Why are Café Racers awesome? And why you should build one
The world of motorcycles has seen the explosion of different styles. But since the 1950s and '60s, “ton-up” guys who loved rock and roll and leather jackets developed a worldwide style of their own that has dominated the realm of two wheels. They wanted to buy the fastest bikes, ones that resemble the machines ridden by British racing heroes, but with not much in their pockets they could only afford regular, street motorcycles. So, these young guns took matters into their own hands to have a ‘ton of fun.’ They used to race from café to café, stripping down their motorbikes to shed unnecessary weight, dropping down their handle-bars, and installing high rear-set footpegs too. It was all part of the café racer character. And even today, the legacy continues. Not everyone has the budget to buy a crotch-rocket, but when your wallet is not in sync with your dreams, hard work will be your friend.
In the modern day and age, commuter motorcycles are churned out of the production line thick and fast. They serve the purpose, are amazingly convenient, and are economical to run — for which they should be applauded. But unless you’re spending generously, they don't have the exclusivity, the uniqueness that some desire. Sure there are many ‘special editions’ going around, but in the larger scheme of things, how special are they really? Your motorcycle is an extension of your personality and every person is different, so why ride the same motorcycles as others? This is where a custom motorcycle comes in, and it doesn’t have to be tough to build.
Okay, it’s not that simple actually. You have to get down on your knees and get your hands dirty. But you will love the process. The most simple custom layout is of a café racer. Drop the handlebar, raise the suspension and drain the weight by chopping off anything but the essentials. Give it some cooler looks while you’re at it too. Remember, less is more. For the project, we suggest getting an older motorcycle, which is gone but not forgotten, like the Yamaha RX, Bajaj Pulsar 150 UG1 or Hero Honda CBZ because their construction is simple and there aren’t kilometres of wires to mess around with. Of course, the best place to find one of these is on the second-hand market or to hunt around in a barn or a shed. Don’t fret if it is not in running condition. The goal is to take it with its problems and get it running, by yourself preferably. You can get it done by paying money to a mechanic, but doing it yourself makes you feel more connected to the bike and at the end, it also, more rewarding.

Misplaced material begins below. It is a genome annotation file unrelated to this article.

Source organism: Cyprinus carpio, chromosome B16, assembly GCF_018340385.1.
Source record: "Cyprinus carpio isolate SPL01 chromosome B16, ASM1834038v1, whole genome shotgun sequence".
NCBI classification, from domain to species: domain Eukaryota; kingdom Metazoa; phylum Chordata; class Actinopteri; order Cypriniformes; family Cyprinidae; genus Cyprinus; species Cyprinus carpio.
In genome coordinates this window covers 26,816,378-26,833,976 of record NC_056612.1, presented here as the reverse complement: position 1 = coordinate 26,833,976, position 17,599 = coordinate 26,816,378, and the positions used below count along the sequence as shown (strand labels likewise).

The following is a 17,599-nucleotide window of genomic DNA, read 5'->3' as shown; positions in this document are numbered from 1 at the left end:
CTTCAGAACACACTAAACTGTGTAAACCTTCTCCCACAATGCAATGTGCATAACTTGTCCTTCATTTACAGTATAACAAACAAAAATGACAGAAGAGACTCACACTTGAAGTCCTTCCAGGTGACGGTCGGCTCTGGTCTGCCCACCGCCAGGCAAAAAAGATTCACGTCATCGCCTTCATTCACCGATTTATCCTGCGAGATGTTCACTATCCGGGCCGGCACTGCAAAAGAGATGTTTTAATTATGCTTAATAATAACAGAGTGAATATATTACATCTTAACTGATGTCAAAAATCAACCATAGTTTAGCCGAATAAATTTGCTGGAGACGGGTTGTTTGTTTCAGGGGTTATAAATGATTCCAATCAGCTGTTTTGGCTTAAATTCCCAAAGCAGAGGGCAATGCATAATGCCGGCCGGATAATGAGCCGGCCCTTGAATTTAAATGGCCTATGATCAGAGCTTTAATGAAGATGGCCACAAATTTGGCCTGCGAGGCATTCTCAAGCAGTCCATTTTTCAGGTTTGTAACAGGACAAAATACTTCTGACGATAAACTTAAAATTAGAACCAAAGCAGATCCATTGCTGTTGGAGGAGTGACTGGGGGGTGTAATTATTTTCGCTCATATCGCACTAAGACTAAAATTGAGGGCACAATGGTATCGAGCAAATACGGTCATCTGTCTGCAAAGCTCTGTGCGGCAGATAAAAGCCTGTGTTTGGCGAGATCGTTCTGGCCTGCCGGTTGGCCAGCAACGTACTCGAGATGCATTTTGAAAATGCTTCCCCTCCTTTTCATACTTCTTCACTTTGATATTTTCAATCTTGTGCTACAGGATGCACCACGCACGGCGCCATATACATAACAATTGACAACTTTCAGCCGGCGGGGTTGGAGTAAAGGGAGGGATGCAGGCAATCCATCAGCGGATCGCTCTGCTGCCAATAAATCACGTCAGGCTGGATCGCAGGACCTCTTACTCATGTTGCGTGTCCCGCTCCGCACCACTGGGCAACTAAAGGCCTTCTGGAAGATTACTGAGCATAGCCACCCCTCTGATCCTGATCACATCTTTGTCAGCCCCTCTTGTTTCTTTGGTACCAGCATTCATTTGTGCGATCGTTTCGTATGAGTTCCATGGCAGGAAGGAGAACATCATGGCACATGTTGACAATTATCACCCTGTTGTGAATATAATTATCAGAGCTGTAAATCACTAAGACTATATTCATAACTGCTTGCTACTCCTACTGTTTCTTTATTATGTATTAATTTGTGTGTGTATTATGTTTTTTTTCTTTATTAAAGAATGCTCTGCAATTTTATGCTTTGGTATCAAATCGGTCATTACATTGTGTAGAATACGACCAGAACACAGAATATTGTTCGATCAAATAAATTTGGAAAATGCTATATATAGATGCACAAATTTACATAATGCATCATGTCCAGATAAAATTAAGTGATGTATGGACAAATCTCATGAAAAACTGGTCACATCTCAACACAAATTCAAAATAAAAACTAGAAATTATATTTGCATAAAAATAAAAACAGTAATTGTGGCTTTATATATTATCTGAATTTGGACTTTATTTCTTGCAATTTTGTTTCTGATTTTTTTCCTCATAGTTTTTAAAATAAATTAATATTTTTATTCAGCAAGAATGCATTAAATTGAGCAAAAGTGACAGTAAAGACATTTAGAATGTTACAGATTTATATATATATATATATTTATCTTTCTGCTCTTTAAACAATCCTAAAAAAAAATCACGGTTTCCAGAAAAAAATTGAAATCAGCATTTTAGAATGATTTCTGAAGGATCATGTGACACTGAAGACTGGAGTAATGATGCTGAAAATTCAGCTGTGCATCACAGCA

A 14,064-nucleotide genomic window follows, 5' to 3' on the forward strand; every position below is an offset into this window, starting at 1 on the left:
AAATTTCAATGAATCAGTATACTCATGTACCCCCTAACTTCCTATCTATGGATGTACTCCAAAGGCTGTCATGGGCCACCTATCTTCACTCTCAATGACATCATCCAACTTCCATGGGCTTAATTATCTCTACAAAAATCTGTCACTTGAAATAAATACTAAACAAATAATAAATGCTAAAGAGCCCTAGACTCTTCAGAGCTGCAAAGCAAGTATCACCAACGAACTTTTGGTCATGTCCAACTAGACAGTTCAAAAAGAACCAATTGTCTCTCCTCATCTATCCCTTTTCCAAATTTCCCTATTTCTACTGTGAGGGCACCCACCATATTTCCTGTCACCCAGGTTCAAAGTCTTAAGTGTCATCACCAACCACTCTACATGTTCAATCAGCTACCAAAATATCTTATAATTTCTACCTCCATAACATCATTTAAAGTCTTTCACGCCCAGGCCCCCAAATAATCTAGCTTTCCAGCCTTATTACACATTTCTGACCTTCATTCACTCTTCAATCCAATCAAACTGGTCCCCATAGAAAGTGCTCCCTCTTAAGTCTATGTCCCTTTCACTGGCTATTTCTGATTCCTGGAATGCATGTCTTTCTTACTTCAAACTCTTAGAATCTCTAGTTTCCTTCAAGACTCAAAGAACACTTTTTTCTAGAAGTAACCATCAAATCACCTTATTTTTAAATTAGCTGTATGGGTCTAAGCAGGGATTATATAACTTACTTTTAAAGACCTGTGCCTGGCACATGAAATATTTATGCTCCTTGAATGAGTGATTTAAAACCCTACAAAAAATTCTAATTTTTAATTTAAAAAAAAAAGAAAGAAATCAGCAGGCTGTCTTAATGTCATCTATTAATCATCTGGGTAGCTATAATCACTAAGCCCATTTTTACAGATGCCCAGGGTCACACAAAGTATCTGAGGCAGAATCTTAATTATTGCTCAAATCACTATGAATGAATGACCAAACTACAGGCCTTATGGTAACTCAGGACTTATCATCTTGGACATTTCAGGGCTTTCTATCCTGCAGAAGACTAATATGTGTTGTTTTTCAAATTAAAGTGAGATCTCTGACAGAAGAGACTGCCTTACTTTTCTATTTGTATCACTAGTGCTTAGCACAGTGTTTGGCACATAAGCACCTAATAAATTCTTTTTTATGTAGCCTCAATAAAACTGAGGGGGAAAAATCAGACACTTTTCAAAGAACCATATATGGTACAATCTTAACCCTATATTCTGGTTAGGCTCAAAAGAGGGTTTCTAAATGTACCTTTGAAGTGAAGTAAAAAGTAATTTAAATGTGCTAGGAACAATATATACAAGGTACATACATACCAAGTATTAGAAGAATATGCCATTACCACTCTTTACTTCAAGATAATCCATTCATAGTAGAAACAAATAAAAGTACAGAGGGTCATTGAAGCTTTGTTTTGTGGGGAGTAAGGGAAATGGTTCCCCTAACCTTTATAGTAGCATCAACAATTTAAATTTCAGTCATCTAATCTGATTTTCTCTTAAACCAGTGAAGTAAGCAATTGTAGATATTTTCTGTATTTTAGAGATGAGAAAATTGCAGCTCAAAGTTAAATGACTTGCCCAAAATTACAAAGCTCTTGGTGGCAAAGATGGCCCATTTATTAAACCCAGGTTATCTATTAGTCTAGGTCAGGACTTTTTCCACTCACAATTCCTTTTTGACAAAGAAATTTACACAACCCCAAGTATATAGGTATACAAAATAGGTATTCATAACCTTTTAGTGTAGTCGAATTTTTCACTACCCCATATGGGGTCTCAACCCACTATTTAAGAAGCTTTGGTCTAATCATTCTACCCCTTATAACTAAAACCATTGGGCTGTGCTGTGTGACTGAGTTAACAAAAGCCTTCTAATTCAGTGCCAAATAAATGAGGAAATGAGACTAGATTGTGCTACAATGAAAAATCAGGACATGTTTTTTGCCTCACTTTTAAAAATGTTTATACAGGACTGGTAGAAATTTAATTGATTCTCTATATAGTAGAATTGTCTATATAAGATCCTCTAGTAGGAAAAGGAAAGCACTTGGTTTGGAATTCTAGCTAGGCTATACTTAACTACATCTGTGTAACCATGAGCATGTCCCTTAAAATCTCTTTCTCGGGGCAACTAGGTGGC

How can you build your own café racer?
The whole theme of café racers is to keep the build cheap and easy. Start by inspecting the project thoroughly and addressing the issues from earlier. Then, list the parts you want to upgrade, stuff like the brakes, suspension and perhaps even the rims. And then the most important part is to reduce weight. And if you are committed to the project, chop that rear subframe off. If you get stuck at any stage of the build, you can also take help from online forums and social media. Find out what you need, forums will help you choose the right part without the hassle of hunting dealers. People are more than happy to help anyone who shares their interest.
You can also ask for help from local mechanics. They’ve been working on bikes longer than you have and chances are that you’ll learn a lot from them. Some of their methods might even help you save a few bucks. Also, you will eventually need help from them. For example, for the lacing of a wired spoke wheel or if your bike needs a complete engine overhaul. Another trick would be to try and retrofit parts from other motorcycles. The best bit is that you can source most of these common parts in scrap yards for very cheap.
The Gift of Grinding
Okay. So you have done the hard work and kept your patience through these weeks, months, or even years. But now what you have is an exclusive bike, a one-off motorcycle made for you and by you! If everything went to plan, your riding position should now form a perfect triangle within three contact points i.e. the handle, seat and footpegs and this achieves suitable weight distribution. And if you’ve paid attention to getting the looks right, you can be assured that you will turn more than a few heads on your rides. You’ll meet new people, people who will get inspired by you and start their own build. Although we must warn you that once the bug of customising a motorcycle has bit you, it is hard to stop your garage flooding with more of them.